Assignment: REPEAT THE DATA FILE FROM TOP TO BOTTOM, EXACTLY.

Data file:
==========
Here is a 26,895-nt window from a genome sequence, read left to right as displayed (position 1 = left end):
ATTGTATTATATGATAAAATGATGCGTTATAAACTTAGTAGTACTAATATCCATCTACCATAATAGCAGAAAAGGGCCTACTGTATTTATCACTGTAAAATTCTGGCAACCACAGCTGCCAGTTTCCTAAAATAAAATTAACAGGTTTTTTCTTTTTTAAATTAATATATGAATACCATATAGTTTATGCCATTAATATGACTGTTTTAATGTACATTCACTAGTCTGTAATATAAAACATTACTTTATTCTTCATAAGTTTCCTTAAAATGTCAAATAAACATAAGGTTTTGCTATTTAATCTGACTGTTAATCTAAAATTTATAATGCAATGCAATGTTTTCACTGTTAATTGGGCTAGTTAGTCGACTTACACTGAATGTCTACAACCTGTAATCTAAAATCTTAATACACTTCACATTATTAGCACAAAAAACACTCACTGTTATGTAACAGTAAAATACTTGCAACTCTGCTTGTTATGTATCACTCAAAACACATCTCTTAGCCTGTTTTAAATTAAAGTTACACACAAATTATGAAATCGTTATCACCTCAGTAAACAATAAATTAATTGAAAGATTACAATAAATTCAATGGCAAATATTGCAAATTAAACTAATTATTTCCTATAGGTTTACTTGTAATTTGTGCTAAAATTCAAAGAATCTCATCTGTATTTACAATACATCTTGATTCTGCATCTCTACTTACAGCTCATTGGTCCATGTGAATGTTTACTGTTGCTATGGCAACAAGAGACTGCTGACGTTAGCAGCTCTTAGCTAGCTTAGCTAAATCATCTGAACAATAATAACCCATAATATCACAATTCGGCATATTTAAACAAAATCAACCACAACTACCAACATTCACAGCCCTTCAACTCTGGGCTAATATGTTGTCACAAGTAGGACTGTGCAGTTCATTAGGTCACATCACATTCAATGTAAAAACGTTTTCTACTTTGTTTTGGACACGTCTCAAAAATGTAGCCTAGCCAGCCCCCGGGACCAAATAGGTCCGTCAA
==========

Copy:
Here is a 26,895-nt window from a genome sequence, read left to right as displayed (position 1 = left end):
ATTGTATTATATGATAAAATGATGCGTTATAAACTTAGTAGTACTAATATCCATCTACCATAATAGCAGAAAAGGGCCTACTGTATTTATCACTGTAAAATTCTGGCAACCACAGCTGCCAGTTTCCTAAAATAAAATTAACAGGTTTTTTCTTTTTTAAATTAATATATGAATACCATATAGTTTATGCCATTAATATGACTGTTTTAATGTACATTCACTAGTCTGTAATATAAAACATTACTTTATTCTTCATAAGTTTCCTTAAAATGTCAAATAAACATAAGGTTTTGCTATTTAATCTGACTGTTAATCTAAAATTTATAATGCAATGCAATGTTTTCACTGTTAATTGGGCTAGTTAGTCGACTTACACTGAATGTCTACAACCTGTAATCTAAAATCTTAATACACTTCACATTATTAGCACAAAAAACACTCACTGTTATGTAACAGTAAAATACTTGCAACTCTGCTTGTTATGTATCACTCAAAACACATCTCTTAGCCTGTTTTAAATTAAAGTTACACACAAATTATGAAATCGTTATCACCTCAGTAAACAATAAATTAATTGAAAGATTACAATAAATTCAATGGCAAATATTGCAAATTAAACTAATTATTTCCTATAGGTTTACTTGTAATTTGTGCTAAAATTCAAAGAATCTCATCTGTATTTACAATACATCTTGATTCTGCATCTCTACTTACAGCTCATTGGTCCATGTGAATGTTTACTGTTGCTATGGCAACAAGAGACTGCTGACGTTAGCAGCTCTTAGCTAGCTTAGCTAAATCATCTGAACAATAATAACCCATAATATCACAATTCGGCATATTTAAACAAAATCAACCACAACTACCAACATTCACAGCCCTTCAACTCTGGGCTAATATGTTGTCACAAGTAGGACTGTGCAGTTCATTAGGTCACATCACATTCAATGTAAAAACGTTTTCTACTTTGTTTTGGACACGTCTCAAAAATGTAGCCTAGCCAGCCCCCGGGACCAAATAGGTCCGTCAA